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Neil Armstrong Took One Small Step, Then Made a Giant Retreat Into Private Life

Apollo 11, the historic eight day mission to the moon, which took place from July 16-24, 1969, and made astronauts Neil Armstrong and Buzz Aldrin household names, celebrates its 40th anniversary this year.

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By Paul Farhi
Washington Post Staff Writer
Monday, July 20, 2009

Forty years ago today, Neil Armstrong became the most famous man on the planet by taking a short walk off of it. Since then he's tried to live with that fact, and also live it down.

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Only rarely -- on major anniversary dates, like today -- does he show up on television, and then only fleetingly. He hasn't leveraged his fame for higher office or some grand cause, nor has he sold it willy-nilly.

If the subject is Neil Armstrong, the first man to set foot on the moon tends to turn churlish. He will defer, deflect or refuse to answer. When his little home town of Wapakoneta, Ohio, sought to honor him with a parade on the 25th anniversary of his moonwalk, Armstrong sent his regrets. He once pleaded to a newspaper reporter, 10 years after his feat: "How long must it take before I can cease to be known as a spaceman?"

As if such a thing were possible. Or even desirable.

It's not fair to call Armstrong a "recluse," as many accounts of his life after Apollo 11 invariably have. He's no cosmic J.D. Salinger or Howard Hughes, shunning the world out of spite or madness. Armstrong makes the occasional public appearance and speech, as he did Sunday at the Smithsonian and as he will do again Monday at NASA's official commemoration of the moon landing. He's also appeared in two NASA video productions over the past five years.

What's more, after resisting would-be biographers for years, he finally caved to his family's prodding and sat for more than 50 hours of interviews with Auburn University historian James R. Hansen for a 2005 biography, "First Man: The Life of Neil A. Armstrong."

Yet for the 40th anniversary, Armstrong has once again carefully rationed himself. He told planners at the Smithsonian and NASA that he would speak at their events, but not as the keynoter, not at length and only in conjunction with other Apollo alumni. A book-signing at the Air and Space Museum featuring his Apollo 11 crew mates, Buzz Aldrin and Michael Collins, was out of the question (Armstrong stopped signing anything some years ago when brokers began peddling bogus signatures on the Internet). Media interviews? Not a chance. "He's always been this way," says one person involved in planning the events.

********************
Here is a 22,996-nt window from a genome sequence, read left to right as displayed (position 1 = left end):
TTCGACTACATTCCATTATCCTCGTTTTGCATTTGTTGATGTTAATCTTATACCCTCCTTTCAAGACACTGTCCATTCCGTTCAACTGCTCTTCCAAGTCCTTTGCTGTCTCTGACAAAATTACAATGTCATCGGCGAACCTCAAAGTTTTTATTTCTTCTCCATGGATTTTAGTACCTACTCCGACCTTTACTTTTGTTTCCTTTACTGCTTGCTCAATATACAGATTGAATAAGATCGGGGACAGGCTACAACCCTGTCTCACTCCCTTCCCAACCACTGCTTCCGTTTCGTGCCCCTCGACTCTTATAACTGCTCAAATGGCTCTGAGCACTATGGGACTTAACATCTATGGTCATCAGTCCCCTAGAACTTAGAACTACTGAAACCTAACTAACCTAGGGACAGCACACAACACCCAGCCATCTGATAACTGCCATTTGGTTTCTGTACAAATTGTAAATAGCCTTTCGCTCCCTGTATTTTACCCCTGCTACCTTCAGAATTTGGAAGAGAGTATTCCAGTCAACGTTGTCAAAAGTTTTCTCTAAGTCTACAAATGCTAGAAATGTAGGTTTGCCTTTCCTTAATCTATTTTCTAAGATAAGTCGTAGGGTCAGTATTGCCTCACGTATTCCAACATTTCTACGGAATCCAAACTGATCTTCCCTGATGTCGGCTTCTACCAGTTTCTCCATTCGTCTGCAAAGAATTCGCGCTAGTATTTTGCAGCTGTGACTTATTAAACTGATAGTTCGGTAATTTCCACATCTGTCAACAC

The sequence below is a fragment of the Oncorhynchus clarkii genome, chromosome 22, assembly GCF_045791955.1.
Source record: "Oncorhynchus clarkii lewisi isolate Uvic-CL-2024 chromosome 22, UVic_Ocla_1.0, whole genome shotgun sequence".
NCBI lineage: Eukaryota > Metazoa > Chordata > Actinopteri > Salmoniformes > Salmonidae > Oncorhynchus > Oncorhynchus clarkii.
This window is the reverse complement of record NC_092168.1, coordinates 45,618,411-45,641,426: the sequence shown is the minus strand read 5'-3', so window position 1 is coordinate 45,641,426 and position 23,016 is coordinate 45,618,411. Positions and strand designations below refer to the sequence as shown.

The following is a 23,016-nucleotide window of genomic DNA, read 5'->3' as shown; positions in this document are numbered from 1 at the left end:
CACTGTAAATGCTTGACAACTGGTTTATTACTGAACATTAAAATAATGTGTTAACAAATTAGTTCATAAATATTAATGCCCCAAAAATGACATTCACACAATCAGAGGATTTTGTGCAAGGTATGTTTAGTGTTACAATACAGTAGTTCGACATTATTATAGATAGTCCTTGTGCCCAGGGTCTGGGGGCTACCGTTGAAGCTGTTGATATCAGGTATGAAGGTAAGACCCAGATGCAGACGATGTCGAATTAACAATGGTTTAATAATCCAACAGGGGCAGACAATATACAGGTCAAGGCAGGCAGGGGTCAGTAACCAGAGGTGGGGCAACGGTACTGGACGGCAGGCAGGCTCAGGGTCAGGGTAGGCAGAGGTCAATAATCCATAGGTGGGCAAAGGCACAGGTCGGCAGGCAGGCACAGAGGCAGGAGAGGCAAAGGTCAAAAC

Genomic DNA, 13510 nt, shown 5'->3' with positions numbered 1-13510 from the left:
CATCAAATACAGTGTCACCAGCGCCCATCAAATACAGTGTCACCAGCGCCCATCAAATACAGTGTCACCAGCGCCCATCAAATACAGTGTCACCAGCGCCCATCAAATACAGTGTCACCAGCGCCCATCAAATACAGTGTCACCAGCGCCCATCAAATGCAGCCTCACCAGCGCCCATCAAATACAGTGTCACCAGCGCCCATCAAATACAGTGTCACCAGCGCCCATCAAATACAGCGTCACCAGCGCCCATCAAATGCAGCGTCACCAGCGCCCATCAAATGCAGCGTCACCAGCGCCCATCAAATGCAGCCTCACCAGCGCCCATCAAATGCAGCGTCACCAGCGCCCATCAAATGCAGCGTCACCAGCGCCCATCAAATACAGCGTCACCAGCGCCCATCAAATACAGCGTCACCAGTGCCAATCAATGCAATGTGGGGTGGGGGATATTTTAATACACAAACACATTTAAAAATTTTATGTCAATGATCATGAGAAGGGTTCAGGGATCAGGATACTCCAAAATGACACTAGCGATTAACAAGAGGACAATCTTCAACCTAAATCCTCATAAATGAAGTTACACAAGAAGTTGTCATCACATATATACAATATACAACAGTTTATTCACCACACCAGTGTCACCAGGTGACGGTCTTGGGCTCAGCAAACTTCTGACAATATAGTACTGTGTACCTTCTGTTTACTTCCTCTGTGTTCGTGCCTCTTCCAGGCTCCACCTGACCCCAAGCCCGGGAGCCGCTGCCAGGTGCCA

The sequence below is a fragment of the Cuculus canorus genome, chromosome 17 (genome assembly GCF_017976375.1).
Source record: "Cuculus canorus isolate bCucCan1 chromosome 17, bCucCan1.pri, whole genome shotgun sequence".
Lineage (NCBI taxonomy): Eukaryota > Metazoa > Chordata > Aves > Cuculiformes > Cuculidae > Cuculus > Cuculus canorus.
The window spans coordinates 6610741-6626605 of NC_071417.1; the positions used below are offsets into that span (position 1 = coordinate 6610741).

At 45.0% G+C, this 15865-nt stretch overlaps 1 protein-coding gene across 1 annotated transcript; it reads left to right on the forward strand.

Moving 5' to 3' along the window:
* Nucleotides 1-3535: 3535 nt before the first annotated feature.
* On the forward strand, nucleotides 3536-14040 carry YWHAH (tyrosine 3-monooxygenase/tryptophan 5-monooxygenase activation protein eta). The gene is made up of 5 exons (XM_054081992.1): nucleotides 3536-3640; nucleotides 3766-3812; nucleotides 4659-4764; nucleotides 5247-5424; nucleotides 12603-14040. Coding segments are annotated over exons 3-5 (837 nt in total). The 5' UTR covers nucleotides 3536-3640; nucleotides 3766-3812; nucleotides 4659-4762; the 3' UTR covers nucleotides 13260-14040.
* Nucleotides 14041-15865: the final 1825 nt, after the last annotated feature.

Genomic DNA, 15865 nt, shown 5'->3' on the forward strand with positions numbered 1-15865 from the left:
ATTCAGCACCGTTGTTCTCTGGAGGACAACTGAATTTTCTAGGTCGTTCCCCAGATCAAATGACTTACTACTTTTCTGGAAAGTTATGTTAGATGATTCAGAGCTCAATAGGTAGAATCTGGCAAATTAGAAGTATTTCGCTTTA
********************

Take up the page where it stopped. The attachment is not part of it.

Carol Armstrong says her husband averages about 10 interview requests per month. He turns them all down, usually without reply (he did not respond to a request for this article). "I think he thinks it's all been said before," Carol says from their home near Cincinnati. A decade ago, when The Post sought an interview, Armstrong e-mailed his regrets, adding with Garbo-like brevity: "I am comfortable with my level of public discourse."

Those who know Armstrong say his behavior has been consistent over the arc of his 78 years. Even before the world insisted on lionizing him, he was his own man, faithful to his standards: Reject personal glory. Avoid focusing on the self. Keep what's private private. Until Hansen revealed it, some of Armstrong's closest working associates never knew that Armstrong and his first wife, Janet, had a 2-year-old daughter who died of a brain tumor a few years before Armstrong went into space.

"Neil has a very strict sense of what's appropriate to be involved in, and has since he was a boy," says Hansen, a former NASA historian who spent nearly three years corresponding with Armstrong before winning his cooperation on the book. Armstrong has such a hard time speaking about himself in the first person, Hansen says, that "he felt he couldn't write an autobiography or a memoir."

Adds Hansen: "Neil was very much the same person after Apollo 11 as he was before it. The pragmatism, the modesty, the shyness were there from an early age. I don't see any radical changes in (him) throughout his life."

In his limited public utterances, Armstrong has always turned the subject away from himself. He usually deflects credit to the 400,000 people who built and maintained the vehicles and managed the bureaucracy that enabled him and Aldrin to reach the moon.


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